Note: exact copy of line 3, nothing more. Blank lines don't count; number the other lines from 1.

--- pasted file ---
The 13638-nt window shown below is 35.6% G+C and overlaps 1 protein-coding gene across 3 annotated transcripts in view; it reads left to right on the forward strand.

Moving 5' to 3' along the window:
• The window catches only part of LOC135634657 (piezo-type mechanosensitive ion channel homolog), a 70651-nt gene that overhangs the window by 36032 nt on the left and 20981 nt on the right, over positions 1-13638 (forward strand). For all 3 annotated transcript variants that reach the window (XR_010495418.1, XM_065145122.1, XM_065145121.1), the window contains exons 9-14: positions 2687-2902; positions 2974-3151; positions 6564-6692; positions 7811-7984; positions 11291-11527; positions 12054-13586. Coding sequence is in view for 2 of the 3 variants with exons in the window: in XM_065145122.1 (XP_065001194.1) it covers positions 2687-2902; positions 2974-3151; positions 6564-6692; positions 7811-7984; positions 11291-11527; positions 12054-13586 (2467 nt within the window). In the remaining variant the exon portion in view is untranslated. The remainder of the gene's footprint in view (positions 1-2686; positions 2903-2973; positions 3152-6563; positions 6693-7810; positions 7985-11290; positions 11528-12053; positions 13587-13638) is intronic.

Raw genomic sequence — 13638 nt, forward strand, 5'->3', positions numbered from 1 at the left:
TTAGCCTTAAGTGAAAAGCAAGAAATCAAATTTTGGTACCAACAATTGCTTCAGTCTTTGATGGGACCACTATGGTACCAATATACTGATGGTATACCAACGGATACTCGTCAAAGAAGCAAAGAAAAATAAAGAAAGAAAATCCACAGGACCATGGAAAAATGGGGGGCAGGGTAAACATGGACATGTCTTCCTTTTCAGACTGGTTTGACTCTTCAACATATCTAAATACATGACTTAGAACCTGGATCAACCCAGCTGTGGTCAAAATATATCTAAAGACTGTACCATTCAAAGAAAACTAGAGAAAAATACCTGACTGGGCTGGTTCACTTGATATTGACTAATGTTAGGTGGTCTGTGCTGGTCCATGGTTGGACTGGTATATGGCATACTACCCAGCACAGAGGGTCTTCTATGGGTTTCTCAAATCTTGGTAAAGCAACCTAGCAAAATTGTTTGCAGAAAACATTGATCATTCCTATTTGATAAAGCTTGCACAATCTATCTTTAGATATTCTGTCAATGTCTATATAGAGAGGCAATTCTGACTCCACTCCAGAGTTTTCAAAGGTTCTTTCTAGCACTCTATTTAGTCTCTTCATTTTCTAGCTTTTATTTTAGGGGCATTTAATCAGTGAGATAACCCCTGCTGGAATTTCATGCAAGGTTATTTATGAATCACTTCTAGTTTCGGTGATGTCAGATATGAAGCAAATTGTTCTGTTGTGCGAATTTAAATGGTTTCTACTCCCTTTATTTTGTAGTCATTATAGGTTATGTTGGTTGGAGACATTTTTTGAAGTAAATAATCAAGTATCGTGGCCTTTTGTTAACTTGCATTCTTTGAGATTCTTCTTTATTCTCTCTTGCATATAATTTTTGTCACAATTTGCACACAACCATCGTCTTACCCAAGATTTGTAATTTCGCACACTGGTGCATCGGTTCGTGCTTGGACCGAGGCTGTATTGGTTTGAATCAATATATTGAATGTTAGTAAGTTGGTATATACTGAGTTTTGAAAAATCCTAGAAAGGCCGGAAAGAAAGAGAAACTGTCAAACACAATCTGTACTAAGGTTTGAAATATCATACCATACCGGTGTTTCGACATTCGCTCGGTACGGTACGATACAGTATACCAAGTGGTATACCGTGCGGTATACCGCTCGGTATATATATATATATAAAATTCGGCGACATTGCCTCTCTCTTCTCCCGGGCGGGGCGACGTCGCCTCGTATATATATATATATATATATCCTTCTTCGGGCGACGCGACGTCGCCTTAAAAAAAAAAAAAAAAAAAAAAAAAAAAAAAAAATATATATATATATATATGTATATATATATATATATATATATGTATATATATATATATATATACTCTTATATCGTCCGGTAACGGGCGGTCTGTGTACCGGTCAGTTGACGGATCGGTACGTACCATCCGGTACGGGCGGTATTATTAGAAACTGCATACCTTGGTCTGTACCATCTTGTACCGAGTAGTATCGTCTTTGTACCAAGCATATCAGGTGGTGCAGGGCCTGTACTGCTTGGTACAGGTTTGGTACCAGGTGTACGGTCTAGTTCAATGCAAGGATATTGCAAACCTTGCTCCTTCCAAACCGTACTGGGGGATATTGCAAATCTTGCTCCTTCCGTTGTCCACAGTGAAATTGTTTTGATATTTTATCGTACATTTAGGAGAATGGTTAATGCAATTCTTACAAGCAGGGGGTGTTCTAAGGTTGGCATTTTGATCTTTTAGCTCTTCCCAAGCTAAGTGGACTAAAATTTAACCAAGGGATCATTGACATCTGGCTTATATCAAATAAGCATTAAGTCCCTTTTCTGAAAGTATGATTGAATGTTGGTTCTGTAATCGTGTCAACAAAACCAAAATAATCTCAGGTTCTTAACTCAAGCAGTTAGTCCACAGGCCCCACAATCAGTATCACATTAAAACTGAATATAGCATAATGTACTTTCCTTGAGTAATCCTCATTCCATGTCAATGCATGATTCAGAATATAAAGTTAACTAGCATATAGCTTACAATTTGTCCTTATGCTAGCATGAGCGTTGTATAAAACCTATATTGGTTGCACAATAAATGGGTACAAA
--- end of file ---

• The window catches only part of LOC135634657 (piezo-type mechanosensitive ion channel homolog), a 70651-nt gene that overhangs the window by 36032 nt on the left and 20981 nt on the right, over positions 1-13638 (forward strand). For all 3 annotated transcript variants that reach the window (XR_010495418.1, XM_065145122.1, XM_065145121.1), the window contains exons 9-14: positions 2687-2902; positions 2974-3151; positions 6564-6692; positions 7811-7984; positions 11291-11527; positions 12054-13586. Coding sequence is in view for 2 of the 3 variants with exons in the window: in XM_065145122.1 (XP_065001194.1) it covers positions 2687-2902; positions 2974-3151; positions 6564-6692; positions 7811-7984; positions 11291-11527; positions 12054-13586 (2467 nt within the window). In the remaining variant the exon portion in view is untranslated. The remainder of the gene's footprint in view (positions 1-2686; positions 2903-2973; positions 3152-6563; positions 6693-7810; positions 7985-11290; positions 11528-12053; positions 13587-13638) is intronic.